The CIA said Thursday that the number of Islamic State fighters has grown to as many as three times previous estimates, a day after President Obama announced he is drastically expanding the U.S. military campaign against the militants.

A spokesperson for the agency told Fox News that new assessments show that the militant group can muster between 20,000 and 31,500 fighters across Iraq and Syria.

The spokesperson said the new figures were determined after a review of “all-source intelligence reports” on the group from May to August.

The new numbers are a big jump from the agency’s previous estimate that there were at least 10,000 Islamic State fighters.

House Homeland Security Committee chairman Michael McCaul (R-TX) joined Martha MacCallum to respond, and discuss Secretary of State John Kerry's statement that the new U.S. campaign against ISIS should not be called a "war."

She asked McCaul about the "semantics" being used by Kerry.

McCaul answered that the administration has consistently tried to "downplay" the threat posed by ISIS.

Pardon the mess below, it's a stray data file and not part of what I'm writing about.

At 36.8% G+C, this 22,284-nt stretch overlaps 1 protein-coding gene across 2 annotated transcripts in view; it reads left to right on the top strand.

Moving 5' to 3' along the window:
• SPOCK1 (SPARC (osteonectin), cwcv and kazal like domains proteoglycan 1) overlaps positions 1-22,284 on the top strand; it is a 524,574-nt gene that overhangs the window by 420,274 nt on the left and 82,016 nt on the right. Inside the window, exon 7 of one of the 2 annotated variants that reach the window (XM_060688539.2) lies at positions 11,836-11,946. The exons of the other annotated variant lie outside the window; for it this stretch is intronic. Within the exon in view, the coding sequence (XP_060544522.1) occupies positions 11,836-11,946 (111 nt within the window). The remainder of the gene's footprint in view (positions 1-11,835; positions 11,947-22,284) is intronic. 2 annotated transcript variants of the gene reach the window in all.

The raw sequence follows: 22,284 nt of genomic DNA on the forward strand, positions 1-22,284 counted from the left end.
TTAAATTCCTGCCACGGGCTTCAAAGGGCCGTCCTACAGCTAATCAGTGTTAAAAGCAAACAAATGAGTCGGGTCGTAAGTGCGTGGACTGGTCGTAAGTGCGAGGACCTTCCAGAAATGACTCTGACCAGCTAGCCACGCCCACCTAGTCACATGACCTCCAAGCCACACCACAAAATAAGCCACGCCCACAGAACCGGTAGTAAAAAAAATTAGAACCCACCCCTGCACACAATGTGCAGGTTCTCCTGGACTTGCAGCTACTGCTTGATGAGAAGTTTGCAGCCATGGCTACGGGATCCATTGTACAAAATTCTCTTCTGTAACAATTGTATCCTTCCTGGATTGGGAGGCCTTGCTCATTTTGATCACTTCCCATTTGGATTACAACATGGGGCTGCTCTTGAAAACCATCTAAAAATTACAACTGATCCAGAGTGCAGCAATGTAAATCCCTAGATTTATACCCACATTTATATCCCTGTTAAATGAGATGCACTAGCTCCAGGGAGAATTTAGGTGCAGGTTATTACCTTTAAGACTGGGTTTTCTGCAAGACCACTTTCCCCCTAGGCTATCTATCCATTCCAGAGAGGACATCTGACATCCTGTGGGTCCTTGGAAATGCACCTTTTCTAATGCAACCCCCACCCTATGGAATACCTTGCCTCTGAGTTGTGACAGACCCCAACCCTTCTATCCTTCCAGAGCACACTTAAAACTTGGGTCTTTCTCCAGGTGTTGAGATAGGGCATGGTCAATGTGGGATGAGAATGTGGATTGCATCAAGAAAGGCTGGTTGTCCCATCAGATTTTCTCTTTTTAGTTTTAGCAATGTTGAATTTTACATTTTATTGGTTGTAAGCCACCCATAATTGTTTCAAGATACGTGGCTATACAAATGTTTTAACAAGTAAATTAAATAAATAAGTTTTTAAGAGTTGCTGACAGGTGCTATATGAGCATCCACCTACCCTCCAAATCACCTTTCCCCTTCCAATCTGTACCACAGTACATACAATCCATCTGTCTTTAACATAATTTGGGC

"ISIS defies his entire campaign narrative that he's ended the war on terror, that al Qaeda's on the run and this whole thing is over, when in fact the threat level has gone up not down," said McCaul.

Martha pointed back to the U.S. involvement in Libya, when it was called a "kinetic military action."

"Words matter. It's important how you define this to your enemy. And when you pull back and say this is not a war, it's a counter-terror operation, I think it weakens the mission," he said.

McCaul believes the administration is avoiding saying "radical Islam" and mentioning "caliphates" in an effort not to offend the Muslim world.

"It defies reality and it defies what's truly happening across the globe and I think that's a dangerous narrative."

Watch the full interview above.